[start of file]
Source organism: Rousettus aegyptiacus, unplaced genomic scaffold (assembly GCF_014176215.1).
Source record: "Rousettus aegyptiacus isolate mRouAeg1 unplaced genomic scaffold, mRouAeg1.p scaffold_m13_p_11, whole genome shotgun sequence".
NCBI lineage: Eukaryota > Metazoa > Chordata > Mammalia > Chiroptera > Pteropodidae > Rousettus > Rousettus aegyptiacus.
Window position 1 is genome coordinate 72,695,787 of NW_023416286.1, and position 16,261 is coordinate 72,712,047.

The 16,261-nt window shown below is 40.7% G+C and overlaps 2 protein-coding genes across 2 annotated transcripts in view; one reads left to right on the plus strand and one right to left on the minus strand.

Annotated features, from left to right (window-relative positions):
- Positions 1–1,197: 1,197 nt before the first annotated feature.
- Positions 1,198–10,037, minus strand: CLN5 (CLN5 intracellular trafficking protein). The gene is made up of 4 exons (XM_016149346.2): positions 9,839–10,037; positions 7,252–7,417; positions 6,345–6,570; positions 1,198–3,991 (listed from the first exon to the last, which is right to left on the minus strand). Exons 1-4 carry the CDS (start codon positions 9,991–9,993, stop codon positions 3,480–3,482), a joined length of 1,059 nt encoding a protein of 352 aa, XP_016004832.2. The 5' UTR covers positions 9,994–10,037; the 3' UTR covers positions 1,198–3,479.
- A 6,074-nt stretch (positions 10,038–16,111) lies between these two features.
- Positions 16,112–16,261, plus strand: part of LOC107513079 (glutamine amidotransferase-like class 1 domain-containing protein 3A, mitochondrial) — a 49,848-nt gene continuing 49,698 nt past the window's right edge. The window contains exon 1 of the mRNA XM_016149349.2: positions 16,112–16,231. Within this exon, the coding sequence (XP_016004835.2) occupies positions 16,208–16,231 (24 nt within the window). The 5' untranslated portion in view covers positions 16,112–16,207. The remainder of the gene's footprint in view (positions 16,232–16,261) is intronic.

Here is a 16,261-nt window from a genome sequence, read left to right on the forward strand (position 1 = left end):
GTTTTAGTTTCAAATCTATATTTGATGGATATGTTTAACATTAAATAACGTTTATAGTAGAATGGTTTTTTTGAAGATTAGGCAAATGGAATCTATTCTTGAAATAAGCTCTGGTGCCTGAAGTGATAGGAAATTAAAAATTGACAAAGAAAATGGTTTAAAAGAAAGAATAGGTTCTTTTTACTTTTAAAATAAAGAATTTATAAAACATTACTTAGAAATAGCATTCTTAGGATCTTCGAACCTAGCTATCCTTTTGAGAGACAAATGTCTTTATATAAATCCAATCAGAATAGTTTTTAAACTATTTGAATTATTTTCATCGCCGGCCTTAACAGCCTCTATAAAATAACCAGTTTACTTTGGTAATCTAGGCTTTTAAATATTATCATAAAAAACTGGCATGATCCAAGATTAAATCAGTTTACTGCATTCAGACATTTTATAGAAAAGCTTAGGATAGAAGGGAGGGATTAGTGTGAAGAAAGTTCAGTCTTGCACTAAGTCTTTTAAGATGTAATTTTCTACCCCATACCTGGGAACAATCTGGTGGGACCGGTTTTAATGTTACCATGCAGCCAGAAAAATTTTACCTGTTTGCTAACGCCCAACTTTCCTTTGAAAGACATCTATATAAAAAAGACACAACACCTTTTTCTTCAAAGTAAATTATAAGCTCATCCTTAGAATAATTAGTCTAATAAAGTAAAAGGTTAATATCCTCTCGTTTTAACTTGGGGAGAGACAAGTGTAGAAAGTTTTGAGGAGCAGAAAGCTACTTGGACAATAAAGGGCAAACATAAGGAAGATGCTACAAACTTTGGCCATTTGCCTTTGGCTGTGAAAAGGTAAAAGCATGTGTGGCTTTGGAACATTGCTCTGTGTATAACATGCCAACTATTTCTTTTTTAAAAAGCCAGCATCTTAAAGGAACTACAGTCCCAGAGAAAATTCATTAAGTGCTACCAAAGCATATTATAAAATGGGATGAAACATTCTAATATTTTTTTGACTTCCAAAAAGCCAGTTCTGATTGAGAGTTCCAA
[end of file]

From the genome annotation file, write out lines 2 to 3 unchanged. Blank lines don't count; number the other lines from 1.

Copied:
Source record: "Rousettus aegyptiacus isolate mRouAeg1 unplaced genomic scaffold, mRouAeg1.p scaffold_m13_p_11, whole genome shotgun sequence".
NCBI lineage: Eukaryota > Metazoa > Chordata > Mammalia > Chiroptera > Pteropodidae > Rousettus > Rousettus aegyptiacus.